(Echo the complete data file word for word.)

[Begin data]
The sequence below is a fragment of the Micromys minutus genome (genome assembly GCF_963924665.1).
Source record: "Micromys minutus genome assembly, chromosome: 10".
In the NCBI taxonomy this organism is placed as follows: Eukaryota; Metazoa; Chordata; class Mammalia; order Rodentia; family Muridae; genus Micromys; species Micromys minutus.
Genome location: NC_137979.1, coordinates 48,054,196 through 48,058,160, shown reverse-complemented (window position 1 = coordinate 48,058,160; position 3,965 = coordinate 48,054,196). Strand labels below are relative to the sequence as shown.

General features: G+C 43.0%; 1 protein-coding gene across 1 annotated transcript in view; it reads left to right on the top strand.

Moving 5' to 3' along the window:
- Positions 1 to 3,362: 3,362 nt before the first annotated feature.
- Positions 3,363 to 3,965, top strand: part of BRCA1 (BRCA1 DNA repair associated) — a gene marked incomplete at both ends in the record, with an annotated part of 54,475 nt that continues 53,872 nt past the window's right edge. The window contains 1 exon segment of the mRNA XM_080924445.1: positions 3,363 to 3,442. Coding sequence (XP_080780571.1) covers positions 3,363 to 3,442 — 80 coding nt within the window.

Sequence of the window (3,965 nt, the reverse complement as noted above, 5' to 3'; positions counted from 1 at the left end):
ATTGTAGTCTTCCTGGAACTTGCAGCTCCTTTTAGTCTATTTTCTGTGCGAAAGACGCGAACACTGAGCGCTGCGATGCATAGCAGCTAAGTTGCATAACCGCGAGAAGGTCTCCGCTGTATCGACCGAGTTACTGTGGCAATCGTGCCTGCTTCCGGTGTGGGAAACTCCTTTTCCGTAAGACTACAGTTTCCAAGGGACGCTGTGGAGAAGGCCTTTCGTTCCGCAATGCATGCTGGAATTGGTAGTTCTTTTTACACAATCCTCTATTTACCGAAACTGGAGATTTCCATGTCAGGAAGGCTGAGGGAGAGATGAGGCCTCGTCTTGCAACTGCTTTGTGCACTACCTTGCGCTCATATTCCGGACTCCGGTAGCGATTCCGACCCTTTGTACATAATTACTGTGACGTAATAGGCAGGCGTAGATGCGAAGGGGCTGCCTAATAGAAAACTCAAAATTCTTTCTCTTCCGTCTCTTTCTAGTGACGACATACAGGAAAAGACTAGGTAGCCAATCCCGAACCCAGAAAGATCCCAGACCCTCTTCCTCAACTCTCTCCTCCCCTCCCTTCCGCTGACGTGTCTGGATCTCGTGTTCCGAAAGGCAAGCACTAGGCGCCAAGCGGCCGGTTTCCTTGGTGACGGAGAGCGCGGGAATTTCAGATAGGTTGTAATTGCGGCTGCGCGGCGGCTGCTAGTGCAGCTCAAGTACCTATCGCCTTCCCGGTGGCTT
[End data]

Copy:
The sequence below is a fragment of the Micromys minutus genome (genome assembly GCF_963924665.1).
Source record: "Micromys minutus genome assembly, chromosome: 10".
In the NCBI taxonomy this organism is placed as follows: Eukaryota; Metazoa; Chordata; class Mammalia; order Rodentia; family Muridae; genus Micromys; species Micromys minutus.
Genome location: NC_137979.1, coordinates 48,054,196 through 48,058,160, shown reverse-complemented (window position 1 = coordinate 48,058,160; position 3,965 = coordinate 48,054,196). Strand labels below are relative to the sequence as shown.

General features: G+C 43.0%; 1 protein-coding gene across 1 annotated transcript in view; it reads left to right on the top strand.

Moving 5' to 3' along the window:
- Positions 1 to 3,362: 3,362 nt before the first annotated feature.
- Positions 3,363 to 3,965, top strand: part of BRCA1 (BRCA1 DNA repair associated) — a gene marked incomplete at both ends in the record, with an annotated part of 54,475 nt that continues 53,872 nt past the window's right edge. The window contains 1 exon segment of the mRNA XM_080924445.1: positions 3,363 to 3,442. Coding sequence (XP_080780571.1) covers positions 3,363 to 3,442 — 80 coding nt within the window.

Sequence of the window (3,965 nt, the reverse complement as noted above, 5' to 3'; positions counted from 1 at the left end):
ATTGTAGTCTTCCTGGAACTTGCAGCTCCTTTTAGTCTATTTTCTGTGCGAAAGACGCGAACACTGAGCGCTGCGATGCATAGCAGCTAAGTTGCATAACCGCGAGAAGGTCTCCGCTGTATCGACCGAGTTACTGTGGCAATCGTGCCTGCTTCCGGTGTGGGAAACTCCTTTTCCGTAAGACTACAGTTTCCAAGGGACGCTGTGGAGAAGGCCTTTCGTTCCGCAATGCATGCTGGAATTGGTAGTTCTTTTTACACAATCCTCTATTTACCGAAACTGGAGATTTCCATGTCAGGAAGGCTGAGGGAGAGATGAGGCCTCGTCTTGCAACTGCTTTGTGCACTACCTTGCGCTCATATTCCGGACTCCGGTAGCGATTCCGACCCTTTGTACATAATTACTGTGACGTAATAGGCAGGCGTAGATGCGAAGGGGCTGCCTAATAGAAAACTCAAAATTCTTTCTCTTCCGTCTCTTTCTAGTGACGACATACAGGAAAAGACTAGGTAGCCAATCCCGAACCCAGAAAGATCCCAGACCCTCTTCCTCAACTCTCTCCTCCCCTCCCTTCCGCTGACGTGTCTGGATCTCGTGTTCCGAAAGGCAAGCACTAGGCGCCAAGCGGCCGGTTTCCTTGGTGACGGAGAGCGCGGGAATTTCAGATAGGTTGTAATTGCGGCTGCGCGGCGGCTGCTAGTGCAGCTCAAGTACCTATCGCCTTCCCGGTGGCTT